June 4, 2017
Another magnificent week for sleuthing around the yards. Many of the 'specially planted plants have given way to other more hardy ones. One of the plants I used to have crowding out other things is this gorgeous blue spiderwort. The bladder campion was getting trounced by the other weeds: maple seedlings, goldenrod, and the occasional poison ivy. But up against the shop wall it seems to do quite well, probably because my big rule #1 is: don't walk up close to the shop wall. Finally, a lone Stella d'Oro daylily has its first bloom.
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Ants are everywhere, including near the kitchen sink. But no super duper pictures, now that we're family. The barklouses have really moved in. Last week I had to take a picture of something so small as hardly to be seen as an insect at all! Now I can sometimes spot one by eye. That means getting close enough to "see" (perceive) a creature and not be perceived back! I wonder how the little personages do see us, very Swiftian! We still have the regulation grade honey bees, but now we also have many kinds I haven't yet found in my new bee book. Image #2 is now one of the big visitors, and image #3 another.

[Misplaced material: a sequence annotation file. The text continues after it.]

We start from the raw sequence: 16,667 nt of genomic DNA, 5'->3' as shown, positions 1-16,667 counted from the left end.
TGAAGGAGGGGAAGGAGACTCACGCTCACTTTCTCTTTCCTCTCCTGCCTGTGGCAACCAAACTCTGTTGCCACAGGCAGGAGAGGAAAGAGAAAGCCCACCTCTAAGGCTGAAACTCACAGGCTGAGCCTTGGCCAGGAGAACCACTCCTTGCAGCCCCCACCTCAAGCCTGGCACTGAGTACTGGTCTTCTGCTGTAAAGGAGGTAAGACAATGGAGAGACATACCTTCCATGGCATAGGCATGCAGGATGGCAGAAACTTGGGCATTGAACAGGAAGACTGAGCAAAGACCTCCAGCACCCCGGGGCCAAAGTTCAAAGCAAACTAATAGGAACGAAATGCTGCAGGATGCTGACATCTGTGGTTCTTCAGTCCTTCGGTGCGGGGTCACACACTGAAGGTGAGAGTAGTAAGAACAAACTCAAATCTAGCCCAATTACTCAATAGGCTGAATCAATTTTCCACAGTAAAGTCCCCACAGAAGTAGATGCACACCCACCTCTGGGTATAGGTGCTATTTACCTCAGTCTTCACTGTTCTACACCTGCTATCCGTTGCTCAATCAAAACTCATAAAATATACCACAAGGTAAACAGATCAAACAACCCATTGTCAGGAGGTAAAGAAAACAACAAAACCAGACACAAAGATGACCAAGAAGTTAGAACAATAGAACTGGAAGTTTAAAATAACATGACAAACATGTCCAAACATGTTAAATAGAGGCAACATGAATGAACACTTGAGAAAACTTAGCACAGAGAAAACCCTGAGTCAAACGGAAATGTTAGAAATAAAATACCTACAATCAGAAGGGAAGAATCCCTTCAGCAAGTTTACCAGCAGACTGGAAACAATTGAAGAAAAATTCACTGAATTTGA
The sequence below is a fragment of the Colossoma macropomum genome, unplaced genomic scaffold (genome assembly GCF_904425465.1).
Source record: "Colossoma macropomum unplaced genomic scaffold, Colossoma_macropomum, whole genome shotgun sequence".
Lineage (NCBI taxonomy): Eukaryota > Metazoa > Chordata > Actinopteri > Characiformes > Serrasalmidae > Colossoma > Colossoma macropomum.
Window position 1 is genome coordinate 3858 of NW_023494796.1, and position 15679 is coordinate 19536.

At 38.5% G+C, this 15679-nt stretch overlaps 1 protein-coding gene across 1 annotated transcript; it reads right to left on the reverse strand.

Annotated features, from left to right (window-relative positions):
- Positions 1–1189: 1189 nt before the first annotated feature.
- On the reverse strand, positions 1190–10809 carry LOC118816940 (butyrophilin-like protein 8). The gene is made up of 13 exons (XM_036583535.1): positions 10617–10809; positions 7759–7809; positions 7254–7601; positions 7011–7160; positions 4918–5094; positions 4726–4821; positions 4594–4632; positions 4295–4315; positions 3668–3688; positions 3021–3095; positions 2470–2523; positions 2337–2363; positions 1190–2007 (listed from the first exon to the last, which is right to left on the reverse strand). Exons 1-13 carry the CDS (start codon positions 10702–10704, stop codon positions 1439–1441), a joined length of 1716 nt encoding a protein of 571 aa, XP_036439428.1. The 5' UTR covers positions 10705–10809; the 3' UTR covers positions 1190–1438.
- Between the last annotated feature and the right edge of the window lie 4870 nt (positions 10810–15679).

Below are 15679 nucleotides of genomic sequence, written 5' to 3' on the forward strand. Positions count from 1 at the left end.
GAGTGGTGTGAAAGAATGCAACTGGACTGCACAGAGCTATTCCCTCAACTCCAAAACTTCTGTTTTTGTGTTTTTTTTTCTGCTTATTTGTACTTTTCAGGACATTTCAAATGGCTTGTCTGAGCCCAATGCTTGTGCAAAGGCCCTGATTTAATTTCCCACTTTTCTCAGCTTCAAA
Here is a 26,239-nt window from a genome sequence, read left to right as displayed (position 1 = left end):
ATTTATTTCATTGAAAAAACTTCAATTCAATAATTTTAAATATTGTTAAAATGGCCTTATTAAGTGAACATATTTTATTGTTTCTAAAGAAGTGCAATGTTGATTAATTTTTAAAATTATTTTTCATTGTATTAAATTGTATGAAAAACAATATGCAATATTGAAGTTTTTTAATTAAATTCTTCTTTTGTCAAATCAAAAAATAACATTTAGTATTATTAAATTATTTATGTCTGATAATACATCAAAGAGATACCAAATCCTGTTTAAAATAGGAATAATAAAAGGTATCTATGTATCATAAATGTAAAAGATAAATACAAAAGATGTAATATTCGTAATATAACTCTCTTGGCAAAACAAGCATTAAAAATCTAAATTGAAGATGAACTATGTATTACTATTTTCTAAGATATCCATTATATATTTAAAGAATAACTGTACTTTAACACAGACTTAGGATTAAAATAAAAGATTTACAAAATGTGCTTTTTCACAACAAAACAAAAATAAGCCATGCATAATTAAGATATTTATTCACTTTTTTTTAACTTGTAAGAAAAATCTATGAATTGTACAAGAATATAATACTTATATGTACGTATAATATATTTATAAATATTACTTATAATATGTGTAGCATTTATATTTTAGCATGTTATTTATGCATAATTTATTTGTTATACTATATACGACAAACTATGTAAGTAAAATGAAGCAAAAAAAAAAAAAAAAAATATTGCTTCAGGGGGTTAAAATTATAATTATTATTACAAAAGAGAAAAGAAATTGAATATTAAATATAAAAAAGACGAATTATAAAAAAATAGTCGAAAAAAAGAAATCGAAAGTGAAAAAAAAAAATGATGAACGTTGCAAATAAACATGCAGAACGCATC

More on bees. I promise to do better up-looking so we can recognize them better. I can use this spot (right here) to tell you that no bee that has been seen in this week's blog has ever buzzed loudly or turned from a flower to chase onlookers. And never has stung the author in 4 years of photographing them. Sometimes I think I grew up with a certain amount of learned fear of all things hymenopteran. That can render the onlooker's eyes less geared to identification. If you're known to be sensitive to bee (or wasp)stings, get an epi-pen and learn how to use it just in case. But don't let old fears overwhelm the pleasure center that can greatly enhance the sight of these beautiful beasties. No more sermons.
So here are a few more bees. #1 is still unidentified, but looks to be built like a cargo plane. Number two - the Sweat Bees are back. They come in several sizes but this is at least a medium-sized one. What a green! Number three is the Nomad Bee I was telling you about last week. Not long after I'd said I hadn't seen one yet this year, there it was. It tends to flit about, and this is the only one of a long string of shots that was still enough to more or less capture. Don't you love that purple?